Childhood by Jona Oberski, translated by Ralph Manheim
January 23, 2015 § Leave a comment
Born in Amsterdam to Jewish parents, Oberski was just a year old when World War Two broke out. He published this slim autobiographical novel in 1978, almost forty years after the events in it, and it is a truly astonishing accomplishment.
The novel opens in Bergen-Belsen, with the four-year-old narrator being reassured by his mother:
There’s been a mistake, but everything will be all right. We’ve gone away for a few days with a lot of other people, but we’ll be going home soon and Daddy will be there too. They’ve made a mistake, so we’ll have to stay here for a few days, visiting the way we visited with Trude a while ago.
The mother’s words seem to be setting up the most terrible kind of dramatic irony. We are sure we know how this ends, and it certainly isn’t with them going home. But somehow, mysteriously, a week later they do go home. “A few other people went,” writes the boy, “but most stayed.” This matter-of-fact reporting of the situation is one of the most astounding features of Childhood. Somehow Oberski has managed to capture a wonderful and realistic child’s voice, rooted firmly in the moment and barely concerned, even at such a time, with events that will have an enormous impact on his life. Or perhaps he didn’t have to try; perhaps what happened was seared into Oberski’s memory so deeply that these memories were unable to be later tainted by adult knowledge, hindsight and the desire to ponder what-ifs. Either way, this technique is used here flawlessly and successfully.
After the mistaken trip to the camp, short chapters describe how the narrator celebrates a birthday, experiences an instance of bullying because he is Jewish, is taken by his parents on a trip on the ferry, during which he is allowed to drive for a brief moment, and goes to work one day with his father, where the boss helps him use the typewriter. These give us a rapid, blinkered view of the narrator’s world, and furnish details about the time period and the family’s life. The birthday celebration excepted, each of these instances shows the reader how hyper-aware Jews had to constantly be of their position in society. First there’s the grocer’s son who stamps on the boy’s mud pies and taunts him, and when his father goes to complain, the grocer tells him in a telling non-sequitur that “it couldn’t have been his son; he said he’d always sold us everything we wanted, which had got him into plenty of trouble.” Then there’s the ferryman, who merely compliments the boy’s grasp of Dutch without rudeness or hostility. The recognition of difference is there, creating suspense, but nothing happens. And finally, the day the narrator goes to the office with his father, he mentions that “My mother had sewn a yellow star on my coat. She said, ‘Look, now you’ve got a pretty star, just like Daddy.’ I thought the star was pretty, but I’d rather have gone without.” He then moves seamlessly onto something of more pressing concern: “We had a long way to go. Luckily my father lifted me up on his shoulders now and then.”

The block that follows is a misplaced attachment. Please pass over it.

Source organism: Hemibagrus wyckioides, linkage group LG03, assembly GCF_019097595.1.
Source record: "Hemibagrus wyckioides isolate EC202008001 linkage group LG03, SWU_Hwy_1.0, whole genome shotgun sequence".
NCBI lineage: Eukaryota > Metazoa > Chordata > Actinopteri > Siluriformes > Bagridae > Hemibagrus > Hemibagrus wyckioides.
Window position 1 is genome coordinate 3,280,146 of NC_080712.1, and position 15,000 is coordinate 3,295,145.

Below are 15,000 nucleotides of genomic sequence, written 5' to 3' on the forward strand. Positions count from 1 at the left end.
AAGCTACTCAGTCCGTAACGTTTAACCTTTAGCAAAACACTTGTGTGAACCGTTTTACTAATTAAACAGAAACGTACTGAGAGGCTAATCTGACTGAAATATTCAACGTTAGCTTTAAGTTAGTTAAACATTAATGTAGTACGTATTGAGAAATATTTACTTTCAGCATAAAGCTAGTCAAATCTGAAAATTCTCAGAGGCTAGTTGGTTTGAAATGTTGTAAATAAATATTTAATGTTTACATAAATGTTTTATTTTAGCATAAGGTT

I give all these examples to try to show all the different currents moving around the boy, who remains largely unaware and seemingly uninterested. His parents, devoted to him, are trying to protect him from the worst, trying to build up his self-esteem (for example with the star) in situations where other people are intending to destroy it (even when the grocer’s son stamps on his pies, the worry that lingers is the loss of the mould to build them).
Throughout the novel he’s resolutely just a boy growing up. His perspective is narrow, short-sighted and short-term; he does not try to think things through or come to terms with his situation or with other people’s inhuman cruelty. Things happen, but he does not become precociously wise or develop feelings of inferiority. There is no need to reflect on his own self because he is still too immature to understand that the world doesn’t revolve around him, even while he seems resigned to the fact that in his world he is in control of nothing. Others take advantage of his innocence, even in the camp, when he and his parents are permanently interned after their brief reprieve: a group of older children egg him on to thumb his nose at a guard, and later encourage him to sneak into the morgue. When children take it in turns to clean the cooking pots, he doesn’t understand that this is a way of sneaking them extra food. It’s potato peelings, not dinner, and in any case, he doesn’t have a spoon.
Despite the lack of analysis, or inserted reflection on what his parents must have been feeling and enduring, this is a stark yet deeply profound book. The reader is drawn in by the skilful contrast of what’s important to the boy and what we know—from history and from the context of the novel—he should be worried about. And that should is an interesting word. Should he be worried about anything? Is it better that he is cocooned from the true understanding that so many people wish him deliberate and dreadful harm? Or is this refusal to understand, almost but never quite disingenuous, a mechanism to protect himself? The narrator certainly does not flinch at reporting how his own selfishness at times puts his family in grave danger.
Childhood provokes a great many interesting questions. It’s a book about the Second World War, something familiar to us from so many films, novels, first-hand accounts and so on. But this child’s perspective, at once determinedly unself-conscious, detached, and heartbreaking, is worth reading.
Other reviews of Childhood: